After the video was finished, Patterson took the stand. He was asked about inconsistencies in Heagany’s recounting of the night’s events, and said several of the times, such as when the two left Rendezvous, returned home and when Heagany was awoken by his phone changed during the interview. Patterson said Heagany also told him different locations as to where his phone was when he eventually found it.

“That’s a little bit confusing to me,” he said. “He really didn’t come up with an exact answer where he did find the phone.”

Patterson said Heagany also told him he was not very familiar with firearms, but then told him he had gone small-game hunting with Charbonneau.

Parents say roommates seemed to have good relationship

While Heagany painted a picture of a relationship that was hostile and abusive, Brian Charbonneau’s parents, Cindy and Anthony Charbonneau Sr., said they never saw the two fight.

Cindy Charbonneau said she had seen only bickering between the two, nothing violent. Anthony emphatically said he had never seen them fight.

“Swear to God, never,” he told Assistant Prosecutor Nancy Borushko while he was on the witness stand.

Both parents said Brian or Heagany could approach them if there was an issue between them. The parents said the two were close friends and always together.

“They hung out together. They went hunting together. They did all sorts of things together,” Cindy Charbonneau said. “When they came over we went out to eat. They were always together.”

“Where there was one, there was the other,” Anthony Charbonneau Sr. said. “Two peas in a pod they were.”

During a cross examination, Cindy Charbonneau was asked by Reyes if Brian Charbonneau had anger problems. She told him that Brian Charbonneau, who was the youngest of three boys, fought with his brothers here and there, but she never saw it escalate much further. Cindy Charbonneau told Reyes an incident with the police in 2003 due to an anger issue at their home was not because of Brian, but one of his older brothers.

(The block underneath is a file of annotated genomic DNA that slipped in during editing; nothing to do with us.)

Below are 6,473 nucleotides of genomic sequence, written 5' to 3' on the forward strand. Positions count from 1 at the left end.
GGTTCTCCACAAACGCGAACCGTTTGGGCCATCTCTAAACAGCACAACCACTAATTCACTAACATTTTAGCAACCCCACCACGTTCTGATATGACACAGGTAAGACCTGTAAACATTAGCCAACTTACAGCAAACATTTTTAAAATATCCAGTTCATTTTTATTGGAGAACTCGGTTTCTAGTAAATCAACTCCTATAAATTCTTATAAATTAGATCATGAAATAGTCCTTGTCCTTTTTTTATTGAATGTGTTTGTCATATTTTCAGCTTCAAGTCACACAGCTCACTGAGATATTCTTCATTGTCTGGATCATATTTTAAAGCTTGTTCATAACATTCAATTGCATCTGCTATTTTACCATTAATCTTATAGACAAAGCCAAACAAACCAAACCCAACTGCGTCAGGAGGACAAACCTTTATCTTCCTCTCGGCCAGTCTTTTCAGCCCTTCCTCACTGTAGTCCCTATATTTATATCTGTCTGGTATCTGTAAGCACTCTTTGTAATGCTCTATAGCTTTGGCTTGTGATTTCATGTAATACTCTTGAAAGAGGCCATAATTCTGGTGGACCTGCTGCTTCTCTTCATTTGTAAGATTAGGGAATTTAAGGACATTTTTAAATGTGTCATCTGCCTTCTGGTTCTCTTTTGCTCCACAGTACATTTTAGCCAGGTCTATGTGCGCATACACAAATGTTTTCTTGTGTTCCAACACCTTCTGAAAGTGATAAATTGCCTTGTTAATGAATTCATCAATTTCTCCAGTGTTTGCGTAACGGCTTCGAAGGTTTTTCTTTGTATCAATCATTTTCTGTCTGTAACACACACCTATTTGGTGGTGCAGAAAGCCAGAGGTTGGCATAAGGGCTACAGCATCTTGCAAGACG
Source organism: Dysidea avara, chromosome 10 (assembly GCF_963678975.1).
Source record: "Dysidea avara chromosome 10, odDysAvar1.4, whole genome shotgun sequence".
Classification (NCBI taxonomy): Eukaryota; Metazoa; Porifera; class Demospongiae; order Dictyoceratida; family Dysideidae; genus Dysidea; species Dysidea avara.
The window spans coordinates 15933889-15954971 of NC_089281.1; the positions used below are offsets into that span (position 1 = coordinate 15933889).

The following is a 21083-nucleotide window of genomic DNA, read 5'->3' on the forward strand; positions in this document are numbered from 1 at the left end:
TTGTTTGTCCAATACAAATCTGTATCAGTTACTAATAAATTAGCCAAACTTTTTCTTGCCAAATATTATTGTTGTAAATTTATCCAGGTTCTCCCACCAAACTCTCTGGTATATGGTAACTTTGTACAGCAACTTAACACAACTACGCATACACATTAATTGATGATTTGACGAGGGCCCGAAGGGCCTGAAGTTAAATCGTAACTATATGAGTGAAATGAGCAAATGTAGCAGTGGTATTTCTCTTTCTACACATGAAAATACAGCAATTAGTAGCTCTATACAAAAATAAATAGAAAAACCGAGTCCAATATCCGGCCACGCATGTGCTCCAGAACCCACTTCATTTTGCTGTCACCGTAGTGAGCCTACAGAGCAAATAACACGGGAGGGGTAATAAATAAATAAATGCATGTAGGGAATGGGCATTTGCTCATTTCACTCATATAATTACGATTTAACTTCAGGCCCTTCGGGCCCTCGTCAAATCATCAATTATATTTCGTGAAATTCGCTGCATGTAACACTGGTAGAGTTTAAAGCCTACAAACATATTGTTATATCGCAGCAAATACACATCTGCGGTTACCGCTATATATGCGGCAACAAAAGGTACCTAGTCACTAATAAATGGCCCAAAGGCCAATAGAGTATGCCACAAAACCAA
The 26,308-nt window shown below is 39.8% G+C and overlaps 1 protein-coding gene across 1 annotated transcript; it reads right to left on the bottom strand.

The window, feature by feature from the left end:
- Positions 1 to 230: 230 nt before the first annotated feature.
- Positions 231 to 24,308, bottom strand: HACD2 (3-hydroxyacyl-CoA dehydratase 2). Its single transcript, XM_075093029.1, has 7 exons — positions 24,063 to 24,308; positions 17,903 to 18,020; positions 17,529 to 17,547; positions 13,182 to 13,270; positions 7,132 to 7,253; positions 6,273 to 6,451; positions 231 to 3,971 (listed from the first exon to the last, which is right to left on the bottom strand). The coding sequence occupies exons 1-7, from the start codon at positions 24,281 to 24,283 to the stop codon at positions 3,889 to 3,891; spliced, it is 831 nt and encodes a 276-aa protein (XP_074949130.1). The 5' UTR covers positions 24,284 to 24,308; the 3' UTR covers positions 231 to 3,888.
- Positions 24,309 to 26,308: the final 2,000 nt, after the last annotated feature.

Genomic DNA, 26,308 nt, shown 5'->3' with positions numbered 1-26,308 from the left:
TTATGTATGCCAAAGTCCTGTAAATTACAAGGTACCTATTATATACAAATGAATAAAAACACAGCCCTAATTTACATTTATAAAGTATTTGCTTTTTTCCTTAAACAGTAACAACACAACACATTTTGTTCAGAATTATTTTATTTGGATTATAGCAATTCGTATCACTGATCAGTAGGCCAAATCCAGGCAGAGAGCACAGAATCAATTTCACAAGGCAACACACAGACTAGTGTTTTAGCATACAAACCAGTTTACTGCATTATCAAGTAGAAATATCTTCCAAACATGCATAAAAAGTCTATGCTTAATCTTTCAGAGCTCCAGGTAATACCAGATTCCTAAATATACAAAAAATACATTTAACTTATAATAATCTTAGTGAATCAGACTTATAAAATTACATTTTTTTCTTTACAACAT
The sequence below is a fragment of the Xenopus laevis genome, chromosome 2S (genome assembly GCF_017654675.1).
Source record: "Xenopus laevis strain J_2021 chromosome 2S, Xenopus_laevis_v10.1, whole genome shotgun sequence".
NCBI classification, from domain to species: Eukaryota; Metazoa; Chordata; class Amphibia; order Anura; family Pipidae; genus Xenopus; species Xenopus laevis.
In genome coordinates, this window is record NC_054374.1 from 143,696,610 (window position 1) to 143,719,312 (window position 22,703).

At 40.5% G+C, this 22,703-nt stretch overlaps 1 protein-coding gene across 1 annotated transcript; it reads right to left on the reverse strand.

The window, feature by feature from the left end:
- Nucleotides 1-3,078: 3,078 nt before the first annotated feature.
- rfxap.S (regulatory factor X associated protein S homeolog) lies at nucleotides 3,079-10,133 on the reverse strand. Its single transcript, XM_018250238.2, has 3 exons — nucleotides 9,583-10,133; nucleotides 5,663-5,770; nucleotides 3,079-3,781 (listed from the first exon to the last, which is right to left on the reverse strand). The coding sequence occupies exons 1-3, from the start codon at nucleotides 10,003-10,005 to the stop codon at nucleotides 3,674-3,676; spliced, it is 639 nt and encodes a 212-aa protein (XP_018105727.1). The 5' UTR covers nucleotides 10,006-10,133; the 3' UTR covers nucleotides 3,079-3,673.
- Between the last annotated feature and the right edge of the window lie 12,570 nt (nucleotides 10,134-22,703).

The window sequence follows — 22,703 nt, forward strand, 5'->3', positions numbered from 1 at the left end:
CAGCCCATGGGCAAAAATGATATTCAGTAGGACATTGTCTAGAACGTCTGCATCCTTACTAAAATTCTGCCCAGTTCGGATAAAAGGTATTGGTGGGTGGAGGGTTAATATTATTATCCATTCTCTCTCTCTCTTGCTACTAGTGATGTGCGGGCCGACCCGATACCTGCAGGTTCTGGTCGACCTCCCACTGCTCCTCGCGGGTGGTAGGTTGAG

The parents said they were unaware of Brian Charbonneau ever being diagnosed as bi-polar, and said that he most likely did not share every aspect of his life with them. Anthony Charbonneau Sr. said Heagany and his sone seemed to have a good relationship, and it was their business.

“They never had to explain anything to us,” he said. “We accepted it. You love them.”

The father said Brian Charbonneau was quiet and happy-go-lucky, and that he felt neither his son or Heagany were not bad kids.

“They were really good kids,” he said. “They never caused anybody no problems or nothing.”

According to Anthony Charbonneau Sr.’s testimony, Heagany was like a member of the family, and he considered him like another son. Heagany was invited to any holiday gatherings or birthday parties, and went on hunting trips with the boys from the family, he said, adding he remembered Heagany shooting his first deer on a trip in 2012.

The parents said Heagany and Brian Charbonneau had lived with them or on their property at different times in recent years. Cindy Charbonneau said around four or five years ago the two lived in a travel trailer behind her house that Heagany’s mother owned. Anthony Charbonneau Sr. said in 2010 after he lost a wife to cancer the boys lived with him and helped him during his difficult time.

Anthony Charbonneau Sr. was asked if Heagany owned any guns while he was on the witness stand. He mentioned two guns Heagany owned — a pistol and a non-automatic assault weapon. He said both Brian Charbonneau and Heagany had pistols and concealed weapons permits at one time, but sold many of their guns to pay bills.

The trial was scheduled to continue for the next several days.